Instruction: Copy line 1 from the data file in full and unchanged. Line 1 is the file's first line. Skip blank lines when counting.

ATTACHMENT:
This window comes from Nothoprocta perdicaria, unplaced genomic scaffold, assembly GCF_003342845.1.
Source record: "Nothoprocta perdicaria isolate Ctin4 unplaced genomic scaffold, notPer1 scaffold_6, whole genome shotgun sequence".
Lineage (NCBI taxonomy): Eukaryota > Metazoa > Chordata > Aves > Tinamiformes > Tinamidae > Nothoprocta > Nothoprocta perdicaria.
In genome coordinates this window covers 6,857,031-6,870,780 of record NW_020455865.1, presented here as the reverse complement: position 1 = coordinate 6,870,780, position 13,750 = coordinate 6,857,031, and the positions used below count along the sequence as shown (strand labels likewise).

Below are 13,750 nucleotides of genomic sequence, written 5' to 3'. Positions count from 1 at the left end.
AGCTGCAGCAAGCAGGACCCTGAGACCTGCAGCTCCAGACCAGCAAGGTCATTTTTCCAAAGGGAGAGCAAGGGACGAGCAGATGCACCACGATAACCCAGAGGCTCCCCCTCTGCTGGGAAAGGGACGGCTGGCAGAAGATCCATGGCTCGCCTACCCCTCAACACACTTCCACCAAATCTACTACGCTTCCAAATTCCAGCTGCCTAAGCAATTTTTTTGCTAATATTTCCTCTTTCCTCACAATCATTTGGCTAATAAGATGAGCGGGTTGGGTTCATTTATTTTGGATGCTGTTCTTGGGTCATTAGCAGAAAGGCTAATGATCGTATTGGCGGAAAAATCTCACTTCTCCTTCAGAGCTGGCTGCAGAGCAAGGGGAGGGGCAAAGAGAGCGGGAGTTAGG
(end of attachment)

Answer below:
This window comes from Nothoprocta perdicaria, unplaced genomic scaffold, assembly GCF_003342845.1.